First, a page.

Friday, March 15, 2013

Reflections of "I Work at a Chicken Processing Plant"

An article went viral this week: “I Work at a Chicken Processing Plant.” It tells the insider story about Big Ag  chicken processing. “It smells like a public pool. People lose fingers and hands ‘quite a bit.’ A supervisor will spend 15 minutes making a cart full of chicken carcasses ‘look like they were trying to be sexy’...They [the chickens] are taken to live hang where they get electroshock ‘therapy’ more or less. They go through multiple process to kill bacteria, defeather, pull out the gizzards.”

The story may make you think twice before eating your next chicken. But you don’t have to stop eating chicken - just choose chickens that are humanely treated, eat a healthy diet and are given plenty of space and fresh air. Believe it or not, your decision can affect the way chickens are treated. For example, Whole Foods Market announced this week that they require GMO labeling on all their products. The reason being, according to the company’s CEO, consumer demand: “We’ve seen how our customers have responded to the products we do have labeled,” A.C. Gallo, Whole Foods’ CEO,  told the New York Times. “Some of our manufacturers say they’ve seen a 15 percent increase in sales of products they have labeled.”

We can vote with our fork for more ethical, healthful food choices at stores and restaurants. When it comes to pasture-raised, natural chicken, look no further than Griggstown Poultry Farm, which specializes in poultry and game. It is located right here in Central New Jersey just off Bunkerhill Road in Griggstown.

Over the past three decades, the farm has become a giant in the state’s Slow Food community. Under the slogan “Field to Market,” Griggstown farm has expanded to become a go-to destination for supporters of healthy, locally grown food that’s produced humanely and naturally. Their farm-raised poultry and game can be purchased at the farm’s own market, at Whole Earth Center and at local farms and farmers markets. The farm houses a USDA processing plant which processes poultry two to three days a week. Recently they opened a new commercial kitchen where they make their famous pot pies and other delicacies. You can go there, enjoy the green pastures and see for yourself how well the animals are treated.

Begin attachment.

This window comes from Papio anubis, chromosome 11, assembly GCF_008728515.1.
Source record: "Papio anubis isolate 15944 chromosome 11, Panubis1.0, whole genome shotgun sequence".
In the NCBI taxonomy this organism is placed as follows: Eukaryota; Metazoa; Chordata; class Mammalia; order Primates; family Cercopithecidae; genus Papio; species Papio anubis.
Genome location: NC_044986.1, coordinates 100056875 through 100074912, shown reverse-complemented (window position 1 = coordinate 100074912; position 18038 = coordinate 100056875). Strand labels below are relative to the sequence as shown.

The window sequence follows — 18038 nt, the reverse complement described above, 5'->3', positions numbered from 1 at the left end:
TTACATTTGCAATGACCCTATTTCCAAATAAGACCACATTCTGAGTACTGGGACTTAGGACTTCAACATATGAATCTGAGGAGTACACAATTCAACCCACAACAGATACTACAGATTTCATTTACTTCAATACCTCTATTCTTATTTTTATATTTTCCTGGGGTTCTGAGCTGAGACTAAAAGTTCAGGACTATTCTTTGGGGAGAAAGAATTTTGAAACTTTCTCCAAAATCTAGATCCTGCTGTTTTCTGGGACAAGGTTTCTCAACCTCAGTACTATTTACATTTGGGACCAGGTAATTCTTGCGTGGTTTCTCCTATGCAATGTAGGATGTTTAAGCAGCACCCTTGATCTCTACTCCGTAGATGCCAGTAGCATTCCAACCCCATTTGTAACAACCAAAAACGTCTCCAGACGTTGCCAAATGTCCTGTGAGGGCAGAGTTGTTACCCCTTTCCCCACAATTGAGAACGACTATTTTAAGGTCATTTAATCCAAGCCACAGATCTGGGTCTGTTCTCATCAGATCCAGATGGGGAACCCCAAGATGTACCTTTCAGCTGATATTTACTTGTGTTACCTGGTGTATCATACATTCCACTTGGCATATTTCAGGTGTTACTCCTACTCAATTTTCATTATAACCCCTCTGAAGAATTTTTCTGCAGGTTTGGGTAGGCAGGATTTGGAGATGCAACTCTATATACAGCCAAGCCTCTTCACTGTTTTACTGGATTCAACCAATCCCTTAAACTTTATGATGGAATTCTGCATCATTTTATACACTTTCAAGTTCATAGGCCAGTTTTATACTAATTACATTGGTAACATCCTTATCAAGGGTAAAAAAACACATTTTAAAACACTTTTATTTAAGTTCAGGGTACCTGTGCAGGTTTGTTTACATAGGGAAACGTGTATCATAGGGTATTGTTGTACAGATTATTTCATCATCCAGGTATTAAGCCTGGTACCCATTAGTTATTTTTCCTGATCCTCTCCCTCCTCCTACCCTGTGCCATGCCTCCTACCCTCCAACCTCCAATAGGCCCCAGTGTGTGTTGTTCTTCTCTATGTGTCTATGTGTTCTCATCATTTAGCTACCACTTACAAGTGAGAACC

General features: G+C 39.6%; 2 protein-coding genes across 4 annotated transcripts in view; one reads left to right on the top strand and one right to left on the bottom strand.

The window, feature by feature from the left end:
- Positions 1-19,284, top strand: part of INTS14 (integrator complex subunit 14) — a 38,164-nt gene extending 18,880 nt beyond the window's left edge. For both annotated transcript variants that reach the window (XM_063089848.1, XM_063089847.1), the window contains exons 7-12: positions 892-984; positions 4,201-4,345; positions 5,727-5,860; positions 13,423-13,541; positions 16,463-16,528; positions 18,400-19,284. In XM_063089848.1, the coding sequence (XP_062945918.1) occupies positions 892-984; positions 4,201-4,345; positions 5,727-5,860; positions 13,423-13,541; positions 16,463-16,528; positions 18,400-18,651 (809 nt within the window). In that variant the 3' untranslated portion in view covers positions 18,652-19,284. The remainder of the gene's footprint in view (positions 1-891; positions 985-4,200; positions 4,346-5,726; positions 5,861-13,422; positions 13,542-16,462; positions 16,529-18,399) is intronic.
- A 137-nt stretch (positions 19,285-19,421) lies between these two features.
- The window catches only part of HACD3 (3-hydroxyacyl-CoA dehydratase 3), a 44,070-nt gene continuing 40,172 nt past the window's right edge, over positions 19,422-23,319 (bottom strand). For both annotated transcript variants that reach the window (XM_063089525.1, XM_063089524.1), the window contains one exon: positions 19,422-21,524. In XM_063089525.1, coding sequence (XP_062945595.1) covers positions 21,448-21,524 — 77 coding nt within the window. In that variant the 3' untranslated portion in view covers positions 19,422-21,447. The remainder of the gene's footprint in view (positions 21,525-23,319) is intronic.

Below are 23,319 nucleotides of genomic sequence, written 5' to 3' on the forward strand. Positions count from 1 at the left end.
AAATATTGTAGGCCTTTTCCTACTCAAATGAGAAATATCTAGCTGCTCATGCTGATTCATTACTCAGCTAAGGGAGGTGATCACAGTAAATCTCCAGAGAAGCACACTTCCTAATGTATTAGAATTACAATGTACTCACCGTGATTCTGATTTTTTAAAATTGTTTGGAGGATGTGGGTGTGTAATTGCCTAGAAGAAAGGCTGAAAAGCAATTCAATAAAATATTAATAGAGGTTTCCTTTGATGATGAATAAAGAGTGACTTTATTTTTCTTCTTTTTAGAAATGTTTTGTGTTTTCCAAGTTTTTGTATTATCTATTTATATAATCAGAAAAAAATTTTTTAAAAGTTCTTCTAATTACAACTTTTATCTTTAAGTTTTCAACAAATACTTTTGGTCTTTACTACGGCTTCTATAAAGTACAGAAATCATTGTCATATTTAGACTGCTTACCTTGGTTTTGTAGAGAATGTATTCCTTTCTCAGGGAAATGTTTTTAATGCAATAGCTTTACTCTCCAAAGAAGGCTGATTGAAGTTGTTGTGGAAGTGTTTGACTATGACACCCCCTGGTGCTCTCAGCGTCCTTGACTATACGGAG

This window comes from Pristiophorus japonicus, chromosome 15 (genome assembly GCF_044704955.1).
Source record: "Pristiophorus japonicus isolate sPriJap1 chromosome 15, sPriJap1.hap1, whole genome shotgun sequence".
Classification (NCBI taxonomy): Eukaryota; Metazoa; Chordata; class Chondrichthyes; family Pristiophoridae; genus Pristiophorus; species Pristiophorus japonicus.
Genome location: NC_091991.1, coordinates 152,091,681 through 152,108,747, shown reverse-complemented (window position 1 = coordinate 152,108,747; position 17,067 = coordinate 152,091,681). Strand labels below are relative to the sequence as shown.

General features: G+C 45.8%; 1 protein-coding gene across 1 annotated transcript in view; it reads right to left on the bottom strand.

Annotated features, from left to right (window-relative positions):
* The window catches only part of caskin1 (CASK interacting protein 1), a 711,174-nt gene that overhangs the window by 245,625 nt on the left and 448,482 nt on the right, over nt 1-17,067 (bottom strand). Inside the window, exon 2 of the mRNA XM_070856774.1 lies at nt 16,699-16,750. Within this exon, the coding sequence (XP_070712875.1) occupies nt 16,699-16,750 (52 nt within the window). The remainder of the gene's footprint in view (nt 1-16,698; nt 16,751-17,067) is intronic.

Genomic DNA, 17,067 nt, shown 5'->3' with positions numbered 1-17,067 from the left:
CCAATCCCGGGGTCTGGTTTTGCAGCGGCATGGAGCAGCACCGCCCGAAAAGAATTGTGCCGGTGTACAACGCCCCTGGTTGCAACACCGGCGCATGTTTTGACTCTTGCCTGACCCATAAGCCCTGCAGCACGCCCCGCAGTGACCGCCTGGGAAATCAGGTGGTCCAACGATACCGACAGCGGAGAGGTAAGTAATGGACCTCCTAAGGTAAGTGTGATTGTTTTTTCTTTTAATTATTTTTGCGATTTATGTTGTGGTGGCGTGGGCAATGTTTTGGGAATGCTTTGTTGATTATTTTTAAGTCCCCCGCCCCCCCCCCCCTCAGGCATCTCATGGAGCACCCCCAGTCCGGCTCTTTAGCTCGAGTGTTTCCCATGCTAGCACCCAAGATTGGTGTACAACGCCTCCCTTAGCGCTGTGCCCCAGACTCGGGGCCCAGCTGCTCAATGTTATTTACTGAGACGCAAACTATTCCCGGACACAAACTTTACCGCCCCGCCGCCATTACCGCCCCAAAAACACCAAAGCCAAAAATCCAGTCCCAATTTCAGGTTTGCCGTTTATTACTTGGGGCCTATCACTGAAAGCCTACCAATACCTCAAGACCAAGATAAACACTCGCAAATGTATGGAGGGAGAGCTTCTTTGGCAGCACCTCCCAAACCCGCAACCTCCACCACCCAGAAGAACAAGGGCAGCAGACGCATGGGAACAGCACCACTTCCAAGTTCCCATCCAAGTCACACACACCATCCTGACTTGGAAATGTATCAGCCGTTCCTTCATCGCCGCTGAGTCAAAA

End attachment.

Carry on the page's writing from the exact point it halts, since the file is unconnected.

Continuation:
You can read more about Griggstown Poultry Farm in Locavore Adventures. Go out to the farm, get some chicken and try this recipe from the book:

Griggstown Farm Chicken with Apple Cider Glaze, Potatoes and Vegetables
1 whole boneless chicken breast with skin.
Olive oil
1 chopped shallot
1 cup apple cider
2 tbsp. brown sugar
1 sprig rosemary
2 leaves sage
2 tbsp. butter
Salt and pepper to taste
For the potatoes:
1 potato peeled and cubed
1 onion sliced
¼ cup olive oil
1 clove garlic
1 tsp. fresh thyme
Salt and pepper to taste
¼ tsp. Cayenne pepper

Season the chicken breast with salt and pepper. Heat a large skillet with the oil. Sear the chicken
skin-side down until brown on medium heat. Turn the chicken over and brown the other side.
Remove the breast from the pan and finish cooking in a 350 degree oven until done, about ten
Add the chopped shallot to the pan and cook until soft. Deglaze with the apple cider, add the
brown sugar and cook until reduced by 2/3 and syrupy. Add the chopped herbs, season with salt
and pepper and stir in the butter. Pour over chicken when you plate it.

For the potatoes:
Cook the potatoes in lightly salted water until tender and drain well. Heat the olive oil in a large,
heavy skillet. Season the potatoes with salt and pepper and add to the hot oil. Let the potatoes
brown in the pan. Add the onions and garlic and let them cook until soft. Add the thyme, salt and

Any of your favorites will work. I like to use sauteed broccoli rabe, baby carrots and baby
zucchini. Look for a variety of colors, flavors and textures to make the dish interesting.

Griggstown Quail Farm and Market
986 Canal Road, Princeton NJ 08540 908-359-5218

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